Learning the Triggers of Dementia

Dementia is an umbrella term used to encompass diseases that result in a significant loss of cognitive functioning to the point it impairs an individual’s daily functioning. Common symptoms of dementia include memory loss, declining problem-solving skills, and a lack of language skills. One example of a disease that causes dementia is Alzheimer’s.

Often, dementia will start slowly and then progress. As this condition worsens, it is important for loved ones to learn the triggers of dementia as well as what they can do to address them.


Medication can be a trigger of dementia. It may cause unwanted or unpleasant side effects, and individuals with dementia might have a hard time communicating what they are feeling. Instead of stating that they feel sick, they may become aggressive.

Keep a close eye on medication and chart behavior to determine if this is a trigger. If a loved one expresses aggressive behavior after a sudden change in medication, this could be the trigger.

Medical Conditions

Medical conditions are a common trigger of dementia. Many people find that loved ones express irritability or aggressiveness when they have a medical condition that makes them uncomfortable, such as a toothache or the flu.

Have a complete physical completed if a loved one is experiencing symptoms of dementia and a trigger has not been identified. Also, maintain their health as much as possible. Monitor health conditions closely to ensure that a loved one is not experiencing any discomfort to help minimize symptoms caused by this trigger.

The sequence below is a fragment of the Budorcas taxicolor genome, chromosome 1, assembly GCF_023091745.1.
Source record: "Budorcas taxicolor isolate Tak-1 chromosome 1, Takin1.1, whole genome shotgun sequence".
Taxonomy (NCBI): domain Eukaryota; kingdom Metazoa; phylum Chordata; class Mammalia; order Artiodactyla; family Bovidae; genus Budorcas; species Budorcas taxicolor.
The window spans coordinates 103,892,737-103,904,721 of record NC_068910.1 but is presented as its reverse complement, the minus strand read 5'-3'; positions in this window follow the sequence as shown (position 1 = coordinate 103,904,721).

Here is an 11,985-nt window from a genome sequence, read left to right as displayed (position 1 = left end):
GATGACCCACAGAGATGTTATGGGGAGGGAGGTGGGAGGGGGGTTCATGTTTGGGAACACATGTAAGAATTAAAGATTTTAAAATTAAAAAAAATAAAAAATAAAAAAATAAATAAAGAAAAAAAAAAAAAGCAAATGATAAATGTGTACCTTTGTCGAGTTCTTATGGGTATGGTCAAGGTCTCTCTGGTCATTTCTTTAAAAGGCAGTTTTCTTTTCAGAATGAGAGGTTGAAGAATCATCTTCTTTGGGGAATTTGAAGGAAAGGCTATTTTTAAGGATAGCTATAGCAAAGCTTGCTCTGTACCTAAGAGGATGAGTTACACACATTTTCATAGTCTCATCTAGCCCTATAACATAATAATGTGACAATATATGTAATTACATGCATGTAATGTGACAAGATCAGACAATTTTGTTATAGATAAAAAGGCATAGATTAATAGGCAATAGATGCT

Sudden Change

Individuals suffering from dementia do not like sudden change, and this can cause them to display symptoms of dementia. They are often not able to understand changes all the time, which can make the symptoms they display more severe.

It is important to maintain consistency as much as possible when a patient has dementia. Routines, such as mealtimes, are a necessity. Also, avoid rearranging the room or switching caregivers. Instead, attempt to keep everything in their immediate surroundings and daily life as consistent as possible.

Too Little or Too Much Stimulation

When a loved one has dementia, they often need just the right amount of stimulation. Elderly patients need activities and things to do, but too much can give them a sensory overload which can also trigger them.

To find the perfect balance, caregivers can schedule specific activities to provide stimulation, but leave other activities an option. When patients can choose whether to participate instead of feeling forced to participate, they will often avoid further activities that have the potential to be overwhelming.

Frustration with Memory Loss

Memory loss can be frustrating for patients with dementia. They might not be able to find something after they put it away, or they might forget a loved one’s phone number when they attempt to call them. This is often a trigger for those that are in the early stages of dementia.